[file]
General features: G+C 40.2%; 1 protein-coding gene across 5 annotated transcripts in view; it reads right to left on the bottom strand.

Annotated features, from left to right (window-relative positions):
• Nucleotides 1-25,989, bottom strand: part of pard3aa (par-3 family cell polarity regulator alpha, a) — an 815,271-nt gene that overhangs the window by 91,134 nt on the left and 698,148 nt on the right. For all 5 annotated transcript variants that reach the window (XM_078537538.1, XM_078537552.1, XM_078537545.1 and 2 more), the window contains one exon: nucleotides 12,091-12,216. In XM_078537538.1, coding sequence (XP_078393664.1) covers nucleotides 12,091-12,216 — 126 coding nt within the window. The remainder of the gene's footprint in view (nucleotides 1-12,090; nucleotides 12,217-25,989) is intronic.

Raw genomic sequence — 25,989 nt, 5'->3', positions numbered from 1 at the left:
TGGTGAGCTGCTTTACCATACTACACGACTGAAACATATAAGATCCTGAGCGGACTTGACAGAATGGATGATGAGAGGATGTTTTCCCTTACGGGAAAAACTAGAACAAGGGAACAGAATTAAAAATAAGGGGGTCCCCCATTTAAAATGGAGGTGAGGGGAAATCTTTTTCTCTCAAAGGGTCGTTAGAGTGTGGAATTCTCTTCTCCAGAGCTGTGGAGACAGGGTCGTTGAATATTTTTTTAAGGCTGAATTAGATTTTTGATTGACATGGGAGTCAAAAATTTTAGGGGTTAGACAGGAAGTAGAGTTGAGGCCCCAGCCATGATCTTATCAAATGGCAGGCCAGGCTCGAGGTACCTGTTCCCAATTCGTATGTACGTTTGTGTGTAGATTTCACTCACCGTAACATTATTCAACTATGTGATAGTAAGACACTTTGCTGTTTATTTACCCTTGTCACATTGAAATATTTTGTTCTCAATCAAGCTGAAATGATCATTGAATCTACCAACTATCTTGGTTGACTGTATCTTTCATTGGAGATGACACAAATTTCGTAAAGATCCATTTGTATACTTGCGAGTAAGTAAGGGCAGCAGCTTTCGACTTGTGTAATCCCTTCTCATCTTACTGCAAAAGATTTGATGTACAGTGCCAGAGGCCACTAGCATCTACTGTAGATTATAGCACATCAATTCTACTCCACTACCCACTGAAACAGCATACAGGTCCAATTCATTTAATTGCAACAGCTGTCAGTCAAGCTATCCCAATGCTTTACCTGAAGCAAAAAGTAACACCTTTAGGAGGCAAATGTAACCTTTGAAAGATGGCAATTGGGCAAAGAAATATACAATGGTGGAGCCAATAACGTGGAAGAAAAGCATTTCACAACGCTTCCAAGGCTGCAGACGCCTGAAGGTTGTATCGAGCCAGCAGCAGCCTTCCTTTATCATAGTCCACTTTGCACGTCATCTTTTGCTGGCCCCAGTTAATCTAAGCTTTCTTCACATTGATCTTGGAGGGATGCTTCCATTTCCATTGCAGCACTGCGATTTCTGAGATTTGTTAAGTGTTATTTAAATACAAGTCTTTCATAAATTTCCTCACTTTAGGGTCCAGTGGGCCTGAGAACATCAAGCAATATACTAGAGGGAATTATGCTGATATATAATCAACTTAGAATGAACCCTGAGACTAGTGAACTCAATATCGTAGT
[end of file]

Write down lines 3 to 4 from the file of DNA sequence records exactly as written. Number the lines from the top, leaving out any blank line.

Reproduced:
• Nucleotides 1-25,989, bottom strand: part of pard3aa (par-3 family cell polarity regulator alpha, a) — an 815,271-nt gene that overhangs the window by 91,134 nt on the left and 698,148 nt on the right. For all 5 annotated transcript variants that reach the window (XM_078537538.1, XM_078537552.1, XM_078537545.1 and 2 more), the window contains one exon: nucleotides 12,091-12,216. In XM_078537538.1, coding sequence (XP_078393664.1) covers nucleotides 12,091-12,216 — 126 coding nt within the window. The remainder of the gene's footprint in view (nucleotides 1-12,090; nucleotides 12,217-25,989) is intronic.

Raw genomic sequence — 25,989 nt, 5'->3', positions numbered from 1 at the left: